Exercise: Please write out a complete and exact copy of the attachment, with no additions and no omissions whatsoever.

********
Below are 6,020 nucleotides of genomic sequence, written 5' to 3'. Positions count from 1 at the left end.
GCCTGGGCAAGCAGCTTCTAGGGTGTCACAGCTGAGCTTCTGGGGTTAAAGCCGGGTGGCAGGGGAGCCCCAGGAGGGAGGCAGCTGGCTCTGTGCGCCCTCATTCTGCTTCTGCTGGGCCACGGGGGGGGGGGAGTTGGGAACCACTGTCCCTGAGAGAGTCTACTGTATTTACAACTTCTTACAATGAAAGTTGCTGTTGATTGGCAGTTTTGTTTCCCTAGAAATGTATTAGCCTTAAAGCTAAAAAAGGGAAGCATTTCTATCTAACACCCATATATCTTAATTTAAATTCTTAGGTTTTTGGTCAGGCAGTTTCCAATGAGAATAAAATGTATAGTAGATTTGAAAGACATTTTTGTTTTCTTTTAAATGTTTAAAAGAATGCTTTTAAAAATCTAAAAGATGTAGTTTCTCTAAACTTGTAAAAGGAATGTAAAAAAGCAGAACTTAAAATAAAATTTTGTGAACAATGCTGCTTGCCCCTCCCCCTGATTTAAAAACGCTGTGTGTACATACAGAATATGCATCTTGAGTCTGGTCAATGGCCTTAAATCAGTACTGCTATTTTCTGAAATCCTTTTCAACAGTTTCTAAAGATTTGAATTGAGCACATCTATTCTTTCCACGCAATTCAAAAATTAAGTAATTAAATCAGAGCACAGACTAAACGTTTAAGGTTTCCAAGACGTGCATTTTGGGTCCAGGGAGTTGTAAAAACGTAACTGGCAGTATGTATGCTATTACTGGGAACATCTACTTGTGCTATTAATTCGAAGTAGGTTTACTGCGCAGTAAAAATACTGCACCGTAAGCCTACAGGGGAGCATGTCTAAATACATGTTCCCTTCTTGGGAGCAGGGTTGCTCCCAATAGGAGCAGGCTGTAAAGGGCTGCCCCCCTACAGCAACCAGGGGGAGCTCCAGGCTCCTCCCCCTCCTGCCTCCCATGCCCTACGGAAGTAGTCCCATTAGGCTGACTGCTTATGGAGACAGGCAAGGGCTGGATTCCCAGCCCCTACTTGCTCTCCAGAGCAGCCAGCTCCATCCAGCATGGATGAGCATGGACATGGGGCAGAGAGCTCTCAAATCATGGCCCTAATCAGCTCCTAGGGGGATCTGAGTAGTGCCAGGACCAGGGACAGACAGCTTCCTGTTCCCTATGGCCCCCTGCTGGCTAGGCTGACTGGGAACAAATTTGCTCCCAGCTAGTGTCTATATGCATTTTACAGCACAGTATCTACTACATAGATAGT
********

Below are 6,020 nucleotides of genomic sequence, written 5' to 3'. Positions count from 1 at the left end.
GCCTGGGCAAGCAGCTTCTAGGGTGTCACAGCTGAGCTTCTGGGGTTAAAGCCGGGTGGCAGGGGAGCCCCAGGAGGGAGGCAGCTGGCTCTGTGCGCCCTCATTCTGCTTCTGCTGGGCCACGGGGGGGGGGGAGTTGGGAACCACTGTCCCTGAGAGAGTCTACTGTATTTACAACTTCTTACAATGAAAGTTGCTGTTGATTGGCAGTTTTGTTTCCCTAGAAATGTATTAGCCTTAAAGCTAAAAAAGGGAAGCATTTCTATCTAACACCCATATATCTTAATTTAAATTCTTAGGTTTTTGGTCAGGCAGTTTCCAATGAGAATAAAATGTATAGTAGATTTGAAAGACATTTTTGTTTTCTTTTAAATGTTTAAAAGAATGCTTTTAAAAATCTAAAAGATGTAGTTTCTCTAAACTTGTAAAAGGAATGTAAAAAAGCAGAACTTAAAATAAAATTTTGTGAACAATGCTGCTTGCCCCTCCCCCTGATTTAAAAACGCTGTGTGTACATACAGAATATGCATCTTGAGTCTGGTCAATGGCCTTAAATCAGTACTGCTATTTTCTGAAATCCTTTTCAACAGTTTCTAAAGATTTGAATTGAGCACATCTATTCTTTCCACGCAATTCAAAAATTAAGTAATTAAATCAGAGCACAGACTAAACGTTTAAGGTTTCCAAGACGTGCATTTTGGGTCCAGGGAGTTGTAAAAACGTAACTGGCAGTATGTATGCTATTACTGGGAACATCTACTTGTGCTATTAATTCGAAGTAGGTTTACTGCGCAGTAAAAATACTGCACCGTAAGCCTACAGGGGAGCATGTCTAAATACATGTTCCCTTCTTGGGAGCAGGGTTGCTCCCAATAGGAGCAGGCTGTAAAGGGCTGCCCCCCTACAGCAACCAGGGGGAGCTCCAGGCTCCTCCCCCTCCTGCCTCCCATGCCCTACGGAAGTAGTCCCATTAGGCTGACTGCTTATGGAGACAGGCAAGGGCTGGATTCCCAGCCCCTACTTGCTCTCCAGAGCAGCCAGCTCCATCCAGCATGGATGAGCATGGACATGGGGCAGAGAGCTCTCAAATCATGGCCCTAATCAGCTCCTAGGGGGATCTGAGTAGTGCCAGGACCAGGGACAGACAGCTTCCTGTTCCCTATGGCCCCCTGCTGGCTAGGCTGACTGGGAACAAATTTGCTCCCAGCTAGTGTCTATATGCATTTTACAGCACAGTATCTACTACATAGATAGT